UCSF: Federal Government Halts Three Gene Therapy Trials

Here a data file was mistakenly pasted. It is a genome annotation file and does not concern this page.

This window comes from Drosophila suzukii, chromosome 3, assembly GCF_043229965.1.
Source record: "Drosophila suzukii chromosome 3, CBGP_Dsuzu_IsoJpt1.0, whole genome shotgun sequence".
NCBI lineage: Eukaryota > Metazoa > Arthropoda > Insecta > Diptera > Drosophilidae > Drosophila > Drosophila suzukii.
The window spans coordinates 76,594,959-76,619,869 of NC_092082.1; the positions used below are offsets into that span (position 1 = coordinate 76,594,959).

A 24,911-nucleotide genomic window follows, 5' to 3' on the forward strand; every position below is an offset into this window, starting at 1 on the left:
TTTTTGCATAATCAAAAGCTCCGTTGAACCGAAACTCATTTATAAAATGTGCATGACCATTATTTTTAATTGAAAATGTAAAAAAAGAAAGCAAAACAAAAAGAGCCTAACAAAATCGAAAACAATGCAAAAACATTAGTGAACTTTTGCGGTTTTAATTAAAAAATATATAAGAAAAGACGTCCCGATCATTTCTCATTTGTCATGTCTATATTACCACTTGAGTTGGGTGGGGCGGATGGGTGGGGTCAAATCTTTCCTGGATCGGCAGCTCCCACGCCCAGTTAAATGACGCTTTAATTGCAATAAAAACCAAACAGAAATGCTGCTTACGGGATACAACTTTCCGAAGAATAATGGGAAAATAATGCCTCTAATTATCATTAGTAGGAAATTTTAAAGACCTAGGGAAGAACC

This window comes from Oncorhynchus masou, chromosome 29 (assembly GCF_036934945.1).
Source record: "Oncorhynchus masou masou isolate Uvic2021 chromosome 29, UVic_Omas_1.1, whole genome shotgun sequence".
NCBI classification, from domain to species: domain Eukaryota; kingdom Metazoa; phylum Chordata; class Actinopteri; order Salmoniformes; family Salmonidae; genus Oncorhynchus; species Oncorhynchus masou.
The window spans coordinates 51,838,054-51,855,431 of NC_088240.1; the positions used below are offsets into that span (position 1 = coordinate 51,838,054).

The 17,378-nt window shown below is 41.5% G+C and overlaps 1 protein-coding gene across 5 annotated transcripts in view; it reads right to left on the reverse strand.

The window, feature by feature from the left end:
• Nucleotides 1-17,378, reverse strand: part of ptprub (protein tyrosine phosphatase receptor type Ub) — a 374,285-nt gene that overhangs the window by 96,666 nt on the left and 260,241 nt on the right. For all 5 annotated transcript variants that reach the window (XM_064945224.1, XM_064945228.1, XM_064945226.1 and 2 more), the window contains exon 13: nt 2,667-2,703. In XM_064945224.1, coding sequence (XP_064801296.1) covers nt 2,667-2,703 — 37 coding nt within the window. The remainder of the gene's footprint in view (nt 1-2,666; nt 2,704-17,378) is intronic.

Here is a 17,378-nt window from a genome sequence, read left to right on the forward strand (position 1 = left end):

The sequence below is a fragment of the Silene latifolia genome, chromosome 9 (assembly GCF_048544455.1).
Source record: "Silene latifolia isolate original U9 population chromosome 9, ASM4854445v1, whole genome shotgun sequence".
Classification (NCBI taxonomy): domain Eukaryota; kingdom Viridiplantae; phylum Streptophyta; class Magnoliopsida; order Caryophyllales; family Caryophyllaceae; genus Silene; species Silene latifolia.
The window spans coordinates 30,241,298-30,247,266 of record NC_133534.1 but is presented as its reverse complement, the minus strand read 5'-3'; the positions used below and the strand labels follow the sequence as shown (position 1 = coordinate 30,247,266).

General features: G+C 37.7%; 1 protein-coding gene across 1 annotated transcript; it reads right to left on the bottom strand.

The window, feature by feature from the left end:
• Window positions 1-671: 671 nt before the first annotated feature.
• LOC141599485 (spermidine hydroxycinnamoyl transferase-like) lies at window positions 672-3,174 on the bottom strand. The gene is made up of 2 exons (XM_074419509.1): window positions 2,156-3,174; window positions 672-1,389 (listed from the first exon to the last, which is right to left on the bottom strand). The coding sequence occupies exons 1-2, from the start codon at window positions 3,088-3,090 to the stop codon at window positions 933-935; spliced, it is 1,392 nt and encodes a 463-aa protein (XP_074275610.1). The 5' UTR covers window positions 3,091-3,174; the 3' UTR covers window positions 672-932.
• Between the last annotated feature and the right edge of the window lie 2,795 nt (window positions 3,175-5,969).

Federal investigators have suspended three gene therapy trials at the UC-San Francisco because the testing was part of the same study in which patient Jesse Gelsinger died at the University of Pennsylvania, the San Jose Mercury News reports. The FDA suspended two of the UCSF trials, while the NIH suspended the third. Sue Shafer, assistant vice chancellor for research affairs at UCSF, said, "Everything that has been suspended (at UCSF) has been directly or indirectly related to the Penn fatality. ... It has a ripple effect. They used related vectors -- that's why they were put on hold." Twenty-six of the 48 patients involved in UCSF's nine gene therapy trials have died, although "none of the deaths is thought to be due to the experiment." The government is reviewing additional experiments at San Francisco Medical Center, as well as other trials that used adenovirus, a genetically modified virus used as a vehicle to deliver new genes. Four gene therapy trials at Stanford Medical Center will continue because they are not connected to the UPenn trial. In the meantime, investigators are attempting to explain what caused Gelsinger's immune system to react so violently to the therapy. James Wilson, director of the Institute for Human Gene Therapy at UCSF, said, "The vector provoked an immediate immune response, or inflammation, a widespread inflammation that was out of control and eventually led to the failure of his lungs and then the demise of his other organs. What we are trying to understand is, what is it from the vector that initiated this inflammatory response?" (Krieger, 2/15).This is part of the California Healthline Daily Edition, a summary of health policy coverage from major news organizations. Sign up for an email subscription.